Update 2/27/13 14:20 EST – The chart above, provided by Rob Matson, displays the reentry track for the Chinese rocket body CZ-4B. This rocket was launched on May 10, 2012, from the Taiyuan Satellite Launch Center in China. There is no doubt that the display seen in the sky over Texas and Louisiana this morning was caused by the reentry and subsequent disintegration of this spent rocket. Many thanks to Rob Matson for taking the time to calculate this orbit and making it available for us to share.
Update 2/27/13 12:56 EST – It looks like the fireball seen from Texas and Louisiana may be the re-entry of a Chinese rocket body launched in 2012. http://www.aerospace.org/cords/reentry-predictions/upcoming-reentries/2012-021c/
The American Meteor Society has received 30 reports of a bright meteor that occurred near 3:15am CST on Wednesday morning February 27, 2013 over the states of Texas and Louisiana . What is unusual about this sighting is that this fireball fragmented in mid-flight creating a “cluster” of fireballs that continued across the sky. Brightness estimates of this fireball vary considerably, but the average lies near magnitude -15, which slightly exceeds the light produced by the full moon. Every color of the rainbow has been reported with orange and yellow being most mentioned. Individual reports may be viewed in the 2013 AMS Fireball Table Refer to event #501 for 2013.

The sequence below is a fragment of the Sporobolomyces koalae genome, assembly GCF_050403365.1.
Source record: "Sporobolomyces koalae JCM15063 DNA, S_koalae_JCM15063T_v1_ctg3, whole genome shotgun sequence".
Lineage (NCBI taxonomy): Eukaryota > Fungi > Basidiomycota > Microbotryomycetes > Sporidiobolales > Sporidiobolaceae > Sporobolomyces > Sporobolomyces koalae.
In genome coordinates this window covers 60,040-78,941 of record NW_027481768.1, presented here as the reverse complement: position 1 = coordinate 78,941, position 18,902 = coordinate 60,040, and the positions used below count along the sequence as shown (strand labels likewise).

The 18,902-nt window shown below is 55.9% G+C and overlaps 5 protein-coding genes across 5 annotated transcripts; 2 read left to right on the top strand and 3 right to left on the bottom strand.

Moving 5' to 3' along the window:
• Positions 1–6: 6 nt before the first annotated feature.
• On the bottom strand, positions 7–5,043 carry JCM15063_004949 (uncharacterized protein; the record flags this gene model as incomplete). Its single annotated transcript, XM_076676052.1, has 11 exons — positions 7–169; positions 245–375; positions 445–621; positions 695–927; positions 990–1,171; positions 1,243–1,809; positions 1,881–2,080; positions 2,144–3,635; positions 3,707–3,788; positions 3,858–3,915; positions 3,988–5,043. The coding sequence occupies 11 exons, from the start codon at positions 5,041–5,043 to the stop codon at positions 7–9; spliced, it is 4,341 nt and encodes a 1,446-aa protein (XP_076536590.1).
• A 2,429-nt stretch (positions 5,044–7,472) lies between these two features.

For those not familiar with meteors and fireballs, a fireball is a meteor that is larger than normal. Most meteors are only the size of small pebbles. A meteor the size of a softball can produce light equivalent to the full moon for a short instant. The reason for this is the extreme velocity at which these objects strike the atmosphere. Even the slowest meteors are still traveling at 10 miles per SECOND, which is much faster than a speeding bullet. Fireballs occur every day over all parts of the Earth. It is rare though for an individual to see more than one or two per lifetime as they also occur during the day, on a cloudy night, or over a remote area where no one sees it. Observing during one of the major annual meteor showers can increase your chance of seeing another one of these bright meteors.
Meteors often appear much closer than they really are. There is often a common misconception that the object appeared nearby when in fact the actual flight path was several hundred miles away and was witnessed over several states. It is your perspective that makes meteors appear to strike the horizon when in fact they are still high in the atmosphere. This is much like a jetliner seen low in your sky. It appears low to you but for someone located many miles away in that direction, the jetliner is passing high overhead. Meteors become visible at approximately 50 miles above the Earth’s surface. If the meteor survives down an altitude of 5 miles, friction will have slowed the velocity below that necessary to produce light. Therefore they are invisible below this altitude and cannot be seen as they basically free falling to the ground at 200mph. Very few meteors actually reach the ground as 99.99% completely disintegrate while still 10-20 miles up in the atmosphere.
American Meteor Society